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Once a company's annual sales revenue exceeds the £81,000 threshold, it is required to register with HM Revenue and Customs for Value Added Tax (VAT). The HMCE requirement is for a company to register for VAT if it expects the total sales revenue for the year to equal or go beyond the threshold amount.

Vat Centre offers online VAT registration service for only £50.

What is Value Added Tax (VAT)?

Value Added Tax (VAT) is an indirect form of tax charged on the sale of goods and services. This tax is also known as "goods and services tax" or GST in some countries, including Australia, Canada, Singapore, New Zealand etc. An indirect tax is, when tax is collected from someone other than the person who actually bears the cost of the tax.

VAT was invented back in 1950s by Maurice Lauré, joint director of the French tax authority, the Direction générale des impôts, as taxe sur la valeur ajoutée (TVA in French).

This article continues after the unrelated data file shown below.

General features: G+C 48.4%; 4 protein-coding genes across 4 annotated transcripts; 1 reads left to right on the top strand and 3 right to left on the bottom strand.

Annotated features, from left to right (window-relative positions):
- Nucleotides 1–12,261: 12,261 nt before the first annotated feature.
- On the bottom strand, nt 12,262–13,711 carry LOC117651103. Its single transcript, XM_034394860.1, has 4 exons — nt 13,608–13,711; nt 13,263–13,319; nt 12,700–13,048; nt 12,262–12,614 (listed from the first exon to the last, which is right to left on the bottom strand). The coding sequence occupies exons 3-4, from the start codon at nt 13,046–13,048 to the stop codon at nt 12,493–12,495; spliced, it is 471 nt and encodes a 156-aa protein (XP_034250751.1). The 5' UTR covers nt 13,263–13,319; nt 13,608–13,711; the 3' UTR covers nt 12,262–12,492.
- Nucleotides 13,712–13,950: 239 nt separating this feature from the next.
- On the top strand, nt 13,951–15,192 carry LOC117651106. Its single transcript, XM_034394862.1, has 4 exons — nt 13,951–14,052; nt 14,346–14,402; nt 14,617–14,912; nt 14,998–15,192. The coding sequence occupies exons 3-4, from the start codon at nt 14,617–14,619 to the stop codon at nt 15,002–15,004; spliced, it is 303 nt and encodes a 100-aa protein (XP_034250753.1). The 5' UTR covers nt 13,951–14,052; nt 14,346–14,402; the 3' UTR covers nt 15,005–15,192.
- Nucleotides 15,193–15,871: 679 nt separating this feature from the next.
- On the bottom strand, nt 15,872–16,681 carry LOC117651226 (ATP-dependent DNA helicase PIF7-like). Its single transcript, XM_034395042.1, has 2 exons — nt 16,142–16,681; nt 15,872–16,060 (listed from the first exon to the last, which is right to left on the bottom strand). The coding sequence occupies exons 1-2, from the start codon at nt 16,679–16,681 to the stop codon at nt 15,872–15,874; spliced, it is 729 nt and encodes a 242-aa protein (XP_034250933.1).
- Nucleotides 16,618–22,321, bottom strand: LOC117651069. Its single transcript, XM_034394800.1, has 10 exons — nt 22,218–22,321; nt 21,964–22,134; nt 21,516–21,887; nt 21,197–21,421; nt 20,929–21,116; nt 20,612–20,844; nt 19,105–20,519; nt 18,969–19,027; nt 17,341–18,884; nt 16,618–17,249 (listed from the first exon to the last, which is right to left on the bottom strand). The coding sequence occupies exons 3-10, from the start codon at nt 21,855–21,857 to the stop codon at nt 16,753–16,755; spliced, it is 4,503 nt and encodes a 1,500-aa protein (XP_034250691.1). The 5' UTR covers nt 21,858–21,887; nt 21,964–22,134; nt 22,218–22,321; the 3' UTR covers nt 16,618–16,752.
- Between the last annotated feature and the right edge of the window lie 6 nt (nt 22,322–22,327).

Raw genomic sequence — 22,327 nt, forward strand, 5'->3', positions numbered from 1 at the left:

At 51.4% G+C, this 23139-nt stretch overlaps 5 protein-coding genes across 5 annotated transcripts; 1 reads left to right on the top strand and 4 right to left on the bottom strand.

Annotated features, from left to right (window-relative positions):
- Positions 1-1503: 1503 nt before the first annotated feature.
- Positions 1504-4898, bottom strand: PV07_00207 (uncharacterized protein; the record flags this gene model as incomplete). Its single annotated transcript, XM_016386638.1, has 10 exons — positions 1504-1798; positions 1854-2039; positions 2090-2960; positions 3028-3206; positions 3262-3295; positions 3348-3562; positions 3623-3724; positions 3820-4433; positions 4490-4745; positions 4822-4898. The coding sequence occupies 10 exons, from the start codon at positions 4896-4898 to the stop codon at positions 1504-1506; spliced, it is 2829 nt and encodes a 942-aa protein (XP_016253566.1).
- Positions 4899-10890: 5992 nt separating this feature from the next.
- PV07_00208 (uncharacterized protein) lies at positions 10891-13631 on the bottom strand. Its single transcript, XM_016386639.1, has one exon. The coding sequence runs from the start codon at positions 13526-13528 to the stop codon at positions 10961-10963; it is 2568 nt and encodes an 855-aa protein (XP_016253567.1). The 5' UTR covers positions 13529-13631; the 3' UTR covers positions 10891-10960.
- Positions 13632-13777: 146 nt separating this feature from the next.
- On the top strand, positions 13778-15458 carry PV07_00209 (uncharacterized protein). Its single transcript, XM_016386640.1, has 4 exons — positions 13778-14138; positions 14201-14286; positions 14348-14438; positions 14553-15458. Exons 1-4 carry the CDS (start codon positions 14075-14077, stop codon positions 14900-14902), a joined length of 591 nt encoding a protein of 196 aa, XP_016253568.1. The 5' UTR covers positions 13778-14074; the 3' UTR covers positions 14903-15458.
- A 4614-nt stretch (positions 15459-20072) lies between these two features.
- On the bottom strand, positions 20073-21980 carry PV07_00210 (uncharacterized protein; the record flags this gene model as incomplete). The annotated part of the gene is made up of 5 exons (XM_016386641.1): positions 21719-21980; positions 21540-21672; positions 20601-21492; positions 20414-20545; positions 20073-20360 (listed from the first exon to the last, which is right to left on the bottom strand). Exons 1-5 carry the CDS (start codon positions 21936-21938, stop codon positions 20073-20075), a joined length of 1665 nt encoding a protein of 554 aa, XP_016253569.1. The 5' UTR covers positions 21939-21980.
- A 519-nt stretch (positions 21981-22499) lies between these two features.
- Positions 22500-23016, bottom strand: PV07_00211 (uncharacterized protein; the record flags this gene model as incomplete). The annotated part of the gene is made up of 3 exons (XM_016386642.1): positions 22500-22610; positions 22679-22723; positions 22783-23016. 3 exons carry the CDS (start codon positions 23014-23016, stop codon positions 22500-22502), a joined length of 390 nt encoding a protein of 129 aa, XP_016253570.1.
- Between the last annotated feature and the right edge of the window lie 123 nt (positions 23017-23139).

Businesses are entitled to recover VAT on goods and services that they buy to make further supplies and services sold to end-users directly or indirectly, but personal end-consumers of goods and services cannot claim back VAT on purchases. Thus, the total tax imposed at each stage in the economic chain of supply is a constant fraction of the value added by a business to its goods and businesses has to borne the cost of collecting the tax rather by the state.

Implementation of VAT has resulted in discouraging tax fraud and tax evasion.

There are two types of VAT:

  • Output VAT
  • Input VAT

OUTPUT VAT is charged by a business and is paid by its customers. (in this case it is, VAT on its output supplies).

INPUT VAT is paid by a business to another businesses on the supplies that it receives (in this case it is, VAT on its input supplies).

Generally a business is able to recover its input VAT to the extent that the input VAT is attributable to its taxable outputs. Input VAT is claimed by setting it against the output VAT for which the business is required to account to the government, or, if there is an excess, by claiming a repayment from the government.

VAT is a tax on the final consumption of certain goods and services. Our Introduction to VAT guide provides a summary of the basic principles of VAT. Business Briefs, Our Contact Us section includes information on
'Where to send your VAT forms or returns'.


VAT Info